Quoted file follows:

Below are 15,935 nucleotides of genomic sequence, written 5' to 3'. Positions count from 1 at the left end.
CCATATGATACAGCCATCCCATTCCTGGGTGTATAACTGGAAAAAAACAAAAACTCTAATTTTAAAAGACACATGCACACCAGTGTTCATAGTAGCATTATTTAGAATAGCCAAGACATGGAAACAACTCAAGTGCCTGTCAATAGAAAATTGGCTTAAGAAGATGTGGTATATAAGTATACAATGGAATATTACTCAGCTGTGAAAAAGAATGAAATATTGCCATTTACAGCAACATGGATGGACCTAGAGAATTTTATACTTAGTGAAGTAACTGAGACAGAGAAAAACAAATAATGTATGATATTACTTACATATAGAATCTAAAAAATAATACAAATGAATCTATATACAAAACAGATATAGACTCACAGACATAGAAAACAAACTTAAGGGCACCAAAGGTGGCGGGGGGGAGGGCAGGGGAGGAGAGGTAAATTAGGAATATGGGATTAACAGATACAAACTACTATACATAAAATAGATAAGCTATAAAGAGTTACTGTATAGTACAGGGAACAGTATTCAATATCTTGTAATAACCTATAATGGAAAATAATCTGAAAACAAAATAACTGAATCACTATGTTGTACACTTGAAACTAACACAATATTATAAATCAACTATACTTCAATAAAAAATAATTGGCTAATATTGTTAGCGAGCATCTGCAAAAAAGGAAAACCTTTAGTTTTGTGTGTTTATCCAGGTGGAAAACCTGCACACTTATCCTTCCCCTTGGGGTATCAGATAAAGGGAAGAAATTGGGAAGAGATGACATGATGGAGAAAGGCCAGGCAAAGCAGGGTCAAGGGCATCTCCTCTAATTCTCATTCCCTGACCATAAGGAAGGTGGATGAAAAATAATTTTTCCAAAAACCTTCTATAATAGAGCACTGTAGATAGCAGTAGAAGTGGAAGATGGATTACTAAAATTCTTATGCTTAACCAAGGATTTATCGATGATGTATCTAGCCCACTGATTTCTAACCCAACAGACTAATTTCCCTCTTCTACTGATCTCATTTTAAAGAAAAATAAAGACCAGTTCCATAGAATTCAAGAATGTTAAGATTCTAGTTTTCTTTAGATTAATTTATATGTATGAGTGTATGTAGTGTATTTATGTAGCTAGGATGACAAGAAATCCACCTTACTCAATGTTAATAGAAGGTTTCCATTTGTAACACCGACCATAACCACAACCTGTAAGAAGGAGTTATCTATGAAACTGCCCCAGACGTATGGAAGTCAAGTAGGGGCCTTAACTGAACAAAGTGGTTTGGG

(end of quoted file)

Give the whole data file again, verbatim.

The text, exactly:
Below are 15,935 nucleotides of genomic sequence, written 5' to 3'. Positions count from 1 at the left end.
CCATATGATACAGCCATCCCATTCCTGGGTGTATAACTGGAAAAAAACAAAAACTCTAATTTTAAAAGACACATGCACACCAGTGTTCATAGTAGCATTATTTAGAATAGCCAAGACATGGAAACAACTCAAGTGCCTGTCAATAGAAAATTGGCTTAAGAAGATGTGGTATATAAGTATACAATGGAATATTACTCAGCTGTGAAAAAGAATGAAATATTGCCATTTACAGCAACATGGATGGACCTAGAGAATTTTATACTTAGTGAAGTAACTGAGACAGAGAAAAACAAATAATGTATGATATTACTTACATATAGAATCTAAAAAATAATACAAATGAATCTATATACAAAACAGATATAGACTCACAGACATAGAAAACAAACTTAAGGGCACCAAAGGTGGCGGGGGGGAGGGCAGGGGAGGAGAGGTAAATTAGGAATATGGGATTAACAGATACAAACTACTATACATAAAATAGATAAGCTATAAAGAGTTACTGTATAGTACAGGGAACAGTATTCAATATCTTGTAATAACCTATAATGGAAAATAATCTGAAAACAAAATAACTGAATCACTATGTTGTACACTTGAAACTAACACAATATTATAAATCAACTATACTTCAATAAAAAATAATTGGCTAATATTGTTAGCGAGCATCTGCAAAAAAGGAAAACCTTTAGTTTTGTGTGTTTATCCAGGTGGAAAACCTGCACACTTATCCTTCCCCTTGGGGTATCAGATAAAGGGAAGAAATTGGGAAGAGATGACATGATGGAGAAAGGCCAGGCAAAGCAGGGTCAAGGGCATCTCCTCTAATTCTCATTCCCTGACCATAAGGAAGGTGGATGAAAAATAATTTTTCCAAAAACCTTCTATAATAGAGCACTGTAGATAGCAGTAGAAGTGGAAGATGGATTACTAAAATTCTTATGCTTAACCAAGGATTTATCGATGATGTATCTAGCCCACTGATTTCTAACCCAACAGACTAATTTCCCTCTTCTACTGATCTCATTTTAAAGAAAAATAAAGACCAGTTCCATAGAATTCAAGAATGTTAAGATTCTAGTTTTCTTTAGATTAATTTATATGTATGAGTGTATGTAGTGTATTTATGTAGCTAGGATGACAAGAAATCCACCTTACTCAATGTTAATAGAAGGTTTCCATTTGTAACACCGACCATAACCACAACCTGTAAGAAGGAGTTATCTATGAAACTGCCCCAGACGTATGGAAGTCAAGTAGGGGCCTTAACTGAACAAAGTGGTTTGGG